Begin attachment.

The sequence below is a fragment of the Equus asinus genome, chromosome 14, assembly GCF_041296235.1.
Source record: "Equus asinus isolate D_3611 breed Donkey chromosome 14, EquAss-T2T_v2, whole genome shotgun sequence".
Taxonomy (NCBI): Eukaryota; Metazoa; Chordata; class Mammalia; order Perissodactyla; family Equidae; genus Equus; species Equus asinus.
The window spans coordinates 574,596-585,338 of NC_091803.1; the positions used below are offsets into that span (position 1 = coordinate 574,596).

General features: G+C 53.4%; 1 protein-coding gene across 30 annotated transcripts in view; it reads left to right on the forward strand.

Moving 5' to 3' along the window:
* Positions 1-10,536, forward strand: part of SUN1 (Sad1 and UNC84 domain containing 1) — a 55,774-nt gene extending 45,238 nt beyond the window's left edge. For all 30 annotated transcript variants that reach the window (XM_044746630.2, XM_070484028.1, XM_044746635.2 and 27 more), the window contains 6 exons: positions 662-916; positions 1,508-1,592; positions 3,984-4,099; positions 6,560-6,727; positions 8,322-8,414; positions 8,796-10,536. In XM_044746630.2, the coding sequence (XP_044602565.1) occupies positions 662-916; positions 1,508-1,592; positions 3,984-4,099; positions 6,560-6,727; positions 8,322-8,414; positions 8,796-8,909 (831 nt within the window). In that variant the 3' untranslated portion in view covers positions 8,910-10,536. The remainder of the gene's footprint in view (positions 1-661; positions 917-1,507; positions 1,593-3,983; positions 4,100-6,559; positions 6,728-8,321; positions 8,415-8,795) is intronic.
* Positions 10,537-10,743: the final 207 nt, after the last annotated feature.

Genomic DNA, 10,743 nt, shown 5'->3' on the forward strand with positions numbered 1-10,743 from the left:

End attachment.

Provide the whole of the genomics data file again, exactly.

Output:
The sequence below is a fragment of the Equus asinus genome, chromosome 14, assembly GCF_041296235.1.
Source record: "Equus asinus isolate D_3611 breed Donkey chromosome 14, EquAss-T2T_v2, whole genome shotgun sequence".
Taxonomy (NCBI): Eukaryota; Metazoa; Chordata; class Mammalia; order Perissodactyla; family Equidae; genus Equus; species Equus asinus.
The window spans coordinates 574,596-585,338 of NC_091803.1; the positions used below are offsets into that span (position 1 = coordinate 574,596).

General features: G+C 53.4%; 1 protein-coding gene across 30 annotated transcripts in view; it reads left to right on the forward strand.

Moving 5' to 3' along the window:
* Positions 1-10,536, forward strand: part of SUN1 (Sad1 and UNC84 domain containing 1) — a 55,774-nt gene extending 45,238 nt beyond the window's left edge. For all 30 annotated transcript variants that reach the window (XM_044746630.2, XM_070484028.1, XM_044746635.2 and 27 more), the window contains 6 exons: positions 662-916; positions 1,508-1,592; positions 3,984-4,099; positions 6,560-6,727; positions 8,322-8,414; positions 8,796-10,536. In XM_044746630.2, the coding sequence (XP_044602565.1) occupies positions 662-916; positions 1,508-1,592; positions 3,984-4,099; positions 6,560-6,727; positions 8,322-8,414; positions 8,796-8,909 (831 nt within the window). In that variant the 3' untranslated portion in view covers positions 8,910-10,536. The remainder of the gene's footprint in view (positions 1-661; positions 917-1,507; positions 1,593-3,983; positions 4,100-6,559; positions 6,728-8,321; positions 8,415-8,795) is intronic.
* Positions 10,537-10,743: the final 207 nt, after the last annotated feature.

Genomic DNA, 10,743 nt, shown 5'->3' on the forward strand with positions numbered 1-10,743 from the left: